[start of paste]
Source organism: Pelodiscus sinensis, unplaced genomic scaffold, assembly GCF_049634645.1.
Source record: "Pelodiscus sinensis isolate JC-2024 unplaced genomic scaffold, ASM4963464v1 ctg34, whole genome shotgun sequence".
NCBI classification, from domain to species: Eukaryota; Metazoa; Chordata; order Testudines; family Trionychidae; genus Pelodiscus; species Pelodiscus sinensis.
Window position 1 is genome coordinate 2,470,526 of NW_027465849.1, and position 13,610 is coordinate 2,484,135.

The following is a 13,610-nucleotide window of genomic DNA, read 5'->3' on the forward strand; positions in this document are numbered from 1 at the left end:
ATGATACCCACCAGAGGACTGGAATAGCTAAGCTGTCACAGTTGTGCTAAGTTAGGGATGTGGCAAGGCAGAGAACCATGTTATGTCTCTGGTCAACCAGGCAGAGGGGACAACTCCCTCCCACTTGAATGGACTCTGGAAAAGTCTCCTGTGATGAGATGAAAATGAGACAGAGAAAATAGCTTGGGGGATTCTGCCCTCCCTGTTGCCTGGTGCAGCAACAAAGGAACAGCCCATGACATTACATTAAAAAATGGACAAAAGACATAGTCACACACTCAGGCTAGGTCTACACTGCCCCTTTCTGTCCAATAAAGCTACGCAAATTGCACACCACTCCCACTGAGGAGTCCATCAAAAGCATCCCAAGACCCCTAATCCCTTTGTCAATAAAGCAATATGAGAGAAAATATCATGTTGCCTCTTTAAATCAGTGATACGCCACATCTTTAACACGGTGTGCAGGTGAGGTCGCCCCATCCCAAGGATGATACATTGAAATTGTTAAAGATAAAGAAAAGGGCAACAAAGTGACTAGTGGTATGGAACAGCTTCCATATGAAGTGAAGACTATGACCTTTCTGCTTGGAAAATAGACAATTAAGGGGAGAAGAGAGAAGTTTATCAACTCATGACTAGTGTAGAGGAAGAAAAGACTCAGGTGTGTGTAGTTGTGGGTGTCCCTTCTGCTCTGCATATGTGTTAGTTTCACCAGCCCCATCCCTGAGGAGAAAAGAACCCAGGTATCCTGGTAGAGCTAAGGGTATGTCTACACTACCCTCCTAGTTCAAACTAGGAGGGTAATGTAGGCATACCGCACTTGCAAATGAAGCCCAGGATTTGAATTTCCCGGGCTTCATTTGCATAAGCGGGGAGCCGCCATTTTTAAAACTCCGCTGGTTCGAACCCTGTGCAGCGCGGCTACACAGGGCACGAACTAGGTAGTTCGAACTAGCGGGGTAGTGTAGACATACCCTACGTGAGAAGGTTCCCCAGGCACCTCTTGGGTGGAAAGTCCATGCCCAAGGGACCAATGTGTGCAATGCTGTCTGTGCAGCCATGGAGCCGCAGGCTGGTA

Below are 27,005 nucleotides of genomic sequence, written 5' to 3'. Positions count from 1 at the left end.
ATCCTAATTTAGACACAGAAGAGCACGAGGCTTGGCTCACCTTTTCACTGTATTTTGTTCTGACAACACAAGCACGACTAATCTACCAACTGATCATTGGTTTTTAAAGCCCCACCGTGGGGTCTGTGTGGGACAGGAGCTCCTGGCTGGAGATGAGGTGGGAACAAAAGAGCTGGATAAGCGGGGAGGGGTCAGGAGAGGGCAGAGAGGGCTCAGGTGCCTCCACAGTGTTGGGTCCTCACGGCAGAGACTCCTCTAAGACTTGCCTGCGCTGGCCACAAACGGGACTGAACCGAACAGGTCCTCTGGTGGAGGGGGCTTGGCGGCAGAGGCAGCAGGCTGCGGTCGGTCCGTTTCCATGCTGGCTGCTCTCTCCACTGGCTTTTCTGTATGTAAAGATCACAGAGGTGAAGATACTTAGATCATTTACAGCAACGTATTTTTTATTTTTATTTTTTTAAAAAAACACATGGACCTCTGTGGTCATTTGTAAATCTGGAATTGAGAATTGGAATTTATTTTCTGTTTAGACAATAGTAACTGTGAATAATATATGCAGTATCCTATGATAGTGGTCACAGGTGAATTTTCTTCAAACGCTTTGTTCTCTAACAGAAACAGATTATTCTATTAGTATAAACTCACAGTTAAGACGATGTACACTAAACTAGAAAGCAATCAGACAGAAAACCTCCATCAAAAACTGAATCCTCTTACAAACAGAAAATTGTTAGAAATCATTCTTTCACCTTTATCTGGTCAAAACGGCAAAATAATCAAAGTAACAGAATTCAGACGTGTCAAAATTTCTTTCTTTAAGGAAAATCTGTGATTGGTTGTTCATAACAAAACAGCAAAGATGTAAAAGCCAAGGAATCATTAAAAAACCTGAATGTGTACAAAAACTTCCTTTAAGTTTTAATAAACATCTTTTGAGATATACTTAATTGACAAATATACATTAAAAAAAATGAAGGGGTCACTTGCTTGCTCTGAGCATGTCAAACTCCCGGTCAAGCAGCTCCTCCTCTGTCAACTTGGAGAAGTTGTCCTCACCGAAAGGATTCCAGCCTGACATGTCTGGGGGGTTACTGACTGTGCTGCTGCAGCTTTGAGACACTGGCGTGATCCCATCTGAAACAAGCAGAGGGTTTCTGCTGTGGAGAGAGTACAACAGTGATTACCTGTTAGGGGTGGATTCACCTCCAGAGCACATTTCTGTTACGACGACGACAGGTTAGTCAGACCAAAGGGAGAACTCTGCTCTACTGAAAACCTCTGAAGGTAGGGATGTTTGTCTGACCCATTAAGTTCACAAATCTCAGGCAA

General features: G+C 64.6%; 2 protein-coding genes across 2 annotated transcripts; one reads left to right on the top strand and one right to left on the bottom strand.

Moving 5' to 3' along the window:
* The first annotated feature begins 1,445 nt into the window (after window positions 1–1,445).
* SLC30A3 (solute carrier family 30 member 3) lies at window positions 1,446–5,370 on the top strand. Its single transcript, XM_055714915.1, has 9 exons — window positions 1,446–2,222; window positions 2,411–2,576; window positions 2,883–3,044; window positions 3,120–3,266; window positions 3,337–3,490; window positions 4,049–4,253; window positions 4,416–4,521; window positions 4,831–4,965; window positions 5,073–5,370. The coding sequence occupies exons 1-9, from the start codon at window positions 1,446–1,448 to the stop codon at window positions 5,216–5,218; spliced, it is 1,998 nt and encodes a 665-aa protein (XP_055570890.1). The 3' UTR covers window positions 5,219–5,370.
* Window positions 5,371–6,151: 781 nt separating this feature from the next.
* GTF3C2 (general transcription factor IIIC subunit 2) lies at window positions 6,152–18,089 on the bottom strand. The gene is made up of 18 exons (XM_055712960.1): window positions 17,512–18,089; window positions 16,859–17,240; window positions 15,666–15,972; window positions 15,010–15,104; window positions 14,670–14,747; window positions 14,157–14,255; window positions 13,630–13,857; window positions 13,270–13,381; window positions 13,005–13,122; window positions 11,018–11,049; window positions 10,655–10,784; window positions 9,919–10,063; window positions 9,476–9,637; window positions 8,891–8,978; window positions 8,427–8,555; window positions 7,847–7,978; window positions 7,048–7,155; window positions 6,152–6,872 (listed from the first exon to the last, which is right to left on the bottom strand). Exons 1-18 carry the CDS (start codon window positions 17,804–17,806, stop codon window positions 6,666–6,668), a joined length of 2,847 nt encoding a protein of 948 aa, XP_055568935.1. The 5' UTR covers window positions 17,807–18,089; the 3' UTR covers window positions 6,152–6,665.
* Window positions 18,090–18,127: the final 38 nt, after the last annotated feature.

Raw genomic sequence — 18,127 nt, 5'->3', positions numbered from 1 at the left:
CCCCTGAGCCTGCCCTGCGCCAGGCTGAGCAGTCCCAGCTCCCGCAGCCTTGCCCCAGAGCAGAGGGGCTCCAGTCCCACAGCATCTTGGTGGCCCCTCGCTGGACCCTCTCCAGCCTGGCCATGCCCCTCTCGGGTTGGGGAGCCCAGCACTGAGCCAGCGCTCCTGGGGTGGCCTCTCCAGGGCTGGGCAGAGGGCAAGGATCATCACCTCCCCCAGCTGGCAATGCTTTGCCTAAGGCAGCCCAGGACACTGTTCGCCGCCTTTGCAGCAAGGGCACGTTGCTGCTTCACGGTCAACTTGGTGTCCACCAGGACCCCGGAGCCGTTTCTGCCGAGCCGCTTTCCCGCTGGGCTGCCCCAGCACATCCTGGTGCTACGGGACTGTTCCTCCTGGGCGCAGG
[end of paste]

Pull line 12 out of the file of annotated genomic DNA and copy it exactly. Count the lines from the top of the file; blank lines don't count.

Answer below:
* SLC30A3 (solute carrier family 30 member 3) lies at window positions 1,446–5,370 on the top strand. Its single transcript, XM_055714915.1, has 9 exons — window positions 1,446–2,222; window positions 2,411–2,576; window positions 2,883–3,044; window positions 3,120–3,266; window positions 3,337–3,490; window positions 4,049–4,253; window positions 4,416–4,521; window positions 4,831–4,965; window positions 5,073–5,370. The coding sequence occupies exons 1-9, from the start codon at window positions 1,446–1,448 to the stop codon at window positions 5,216–5,218; spliced, it is 1,998 nt and encodes a 665-aa protein (XP_055570890.1). The 3' UTR covers window positions 5,219–5,370.